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Author: Walker, Barbara G.
Number Of Pages: 576
Release Date: 02-11-1988
Details: Product Description This fascinating guide to the history and mythology of woman-related symbols features: Unique organization by shape of symbol or type of sacred object 21 different sections including Round and Oval Motifs, Sacred Objects, Secular-Sacred Objects, Rituals, Deities' Signs, Supernaturals, Body Parts, Nature, Birds, Plants, Minerals, Stones and Shells, and more Introductory essays for each section 753 entries and 636 illustrations Alphabetical index for easy reference Three-Rayed Sun The sun suspended in heaven by three powers, perhaps the Triple Goddess who gave birth to it (see Three-Way Motifs). Corn Dolly An embodiment of the harvest to be set in the center of the harvest dance, or fed to the cattle to `make them thrive year round' (see Secular-Sacred Objects). Tongue In Asia, the extended tongue was a sign of life-force as the tongue between the lips imitated the sacred lingam-yoni: male within female genital. Sticking out the tongue is still a polite sign of greeting in northern India and Tibet (see Body Parts). Cosmic Egg In ancient times the primeval universe-or the Great Mother-took the form of an egg. It carried all numbers and letters within an ellipse, to show that everything is contained within one form at the beginning (see Round and Oval Motifs). Amazon.com Review If you look up the word lion in the dictionary on your desk, odds are you'll learn it's a large, carnivorous mammal. The entry may note that it's the emblem of Great Britain, too, and mention courage and literary acumen, but you won't find out that two lions pulled the chariot of the goddess Cybele when she took it out for a spin. To learn that, you'd need to flip through The Woman's Dictionary of Symbols and Sacred Objects. At the top of each page are drawings of the symbols discussed on that page. This well-organized tome is fascinating reading with a female-centric spin. Thus, poppet is not just a doll, but one used by witches as a proxy for the person they wanted to harm. Vase symbolizes the Earth Mother's womb, and, according to author Barbara G. Walker, the Greek word for vase, pithos, was mistakenly translated as pyxis, box, in that tale about Pandora. About the Author Barbara G. Walker, author of The Woman's Encyclopedia of Myths and Secrets, The Woman's Dictionary of Symbols and Sacred Objects, and many other books, is a member of the Morris Museum Mineralogical Society and the Trailside Mineral Club of the New Jersey Earth Science Association.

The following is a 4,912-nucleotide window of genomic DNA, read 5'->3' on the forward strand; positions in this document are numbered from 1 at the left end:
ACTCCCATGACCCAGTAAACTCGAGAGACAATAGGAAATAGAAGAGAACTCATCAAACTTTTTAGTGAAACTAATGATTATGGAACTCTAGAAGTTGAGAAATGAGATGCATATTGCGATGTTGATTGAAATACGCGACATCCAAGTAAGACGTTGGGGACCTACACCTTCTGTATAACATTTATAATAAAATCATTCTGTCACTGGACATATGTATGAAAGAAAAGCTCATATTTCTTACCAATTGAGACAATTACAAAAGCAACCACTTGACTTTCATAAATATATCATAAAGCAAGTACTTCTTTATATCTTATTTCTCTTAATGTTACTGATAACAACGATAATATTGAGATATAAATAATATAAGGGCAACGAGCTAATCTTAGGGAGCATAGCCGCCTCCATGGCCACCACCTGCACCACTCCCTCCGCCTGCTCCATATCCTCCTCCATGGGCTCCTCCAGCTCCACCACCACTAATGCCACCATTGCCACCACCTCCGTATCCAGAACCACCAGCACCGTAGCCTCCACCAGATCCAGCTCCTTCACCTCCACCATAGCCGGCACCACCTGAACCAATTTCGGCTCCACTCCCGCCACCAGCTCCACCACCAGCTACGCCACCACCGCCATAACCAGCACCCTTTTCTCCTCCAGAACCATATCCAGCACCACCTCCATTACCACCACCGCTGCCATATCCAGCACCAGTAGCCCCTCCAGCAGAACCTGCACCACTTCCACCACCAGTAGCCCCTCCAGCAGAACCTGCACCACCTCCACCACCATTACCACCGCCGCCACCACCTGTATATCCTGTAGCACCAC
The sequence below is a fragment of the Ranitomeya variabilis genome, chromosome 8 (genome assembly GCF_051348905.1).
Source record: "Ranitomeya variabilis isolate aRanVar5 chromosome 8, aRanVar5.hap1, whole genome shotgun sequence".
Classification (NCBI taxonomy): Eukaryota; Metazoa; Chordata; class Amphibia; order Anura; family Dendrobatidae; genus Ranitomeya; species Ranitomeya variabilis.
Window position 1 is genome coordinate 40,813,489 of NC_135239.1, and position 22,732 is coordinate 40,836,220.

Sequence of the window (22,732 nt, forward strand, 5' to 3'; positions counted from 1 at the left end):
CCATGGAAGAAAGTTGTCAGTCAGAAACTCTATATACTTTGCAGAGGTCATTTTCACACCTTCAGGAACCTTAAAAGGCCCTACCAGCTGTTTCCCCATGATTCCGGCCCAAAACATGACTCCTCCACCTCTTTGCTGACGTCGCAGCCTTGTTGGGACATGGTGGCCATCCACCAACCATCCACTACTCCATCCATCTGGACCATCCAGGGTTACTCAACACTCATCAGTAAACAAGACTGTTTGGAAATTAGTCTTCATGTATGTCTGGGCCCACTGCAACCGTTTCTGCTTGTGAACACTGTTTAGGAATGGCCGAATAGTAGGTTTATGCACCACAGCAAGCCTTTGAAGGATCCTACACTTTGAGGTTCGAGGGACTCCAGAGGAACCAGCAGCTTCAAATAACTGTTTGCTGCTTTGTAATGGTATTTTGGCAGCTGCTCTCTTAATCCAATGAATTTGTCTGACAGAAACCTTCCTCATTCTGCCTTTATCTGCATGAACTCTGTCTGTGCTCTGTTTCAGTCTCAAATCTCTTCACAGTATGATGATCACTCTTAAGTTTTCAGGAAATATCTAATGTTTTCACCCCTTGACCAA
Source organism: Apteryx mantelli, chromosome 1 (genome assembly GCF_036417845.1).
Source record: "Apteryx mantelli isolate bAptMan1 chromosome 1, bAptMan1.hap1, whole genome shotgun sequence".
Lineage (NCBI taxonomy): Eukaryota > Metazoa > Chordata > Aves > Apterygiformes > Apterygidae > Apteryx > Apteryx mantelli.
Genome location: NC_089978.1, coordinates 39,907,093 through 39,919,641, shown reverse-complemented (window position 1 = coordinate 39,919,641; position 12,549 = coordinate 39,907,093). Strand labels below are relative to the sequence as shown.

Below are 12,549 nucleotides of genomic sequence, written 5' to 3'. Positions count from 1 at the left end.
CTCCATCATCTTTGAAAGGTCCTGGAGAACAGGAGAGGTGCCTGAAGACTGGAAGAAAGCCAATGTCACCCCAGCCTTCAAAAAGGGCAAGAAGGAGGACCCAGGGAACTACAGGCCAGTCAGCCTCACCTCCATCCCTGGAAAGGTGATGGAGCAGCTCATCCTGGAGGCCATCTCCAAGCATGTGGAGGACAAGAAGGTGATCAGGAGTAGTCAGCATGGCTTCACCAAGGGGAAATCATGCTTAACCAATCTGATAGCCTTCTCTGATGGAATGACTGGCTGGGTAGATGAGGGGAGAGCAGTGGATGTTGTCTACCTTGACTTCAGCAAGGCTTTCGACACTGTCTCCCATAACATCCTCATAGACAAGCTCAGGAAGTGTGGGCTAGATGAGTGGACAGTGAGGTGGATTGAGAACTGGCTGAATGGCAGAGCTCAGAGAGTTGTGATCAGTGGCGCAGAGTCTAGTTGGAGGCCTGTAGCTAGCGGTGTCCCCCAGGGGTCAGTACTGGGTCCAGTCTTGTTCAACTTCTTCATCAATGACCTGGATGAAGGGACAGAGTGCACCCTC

Package Dimensions: 9.3 x 6.3 x 1.7 inches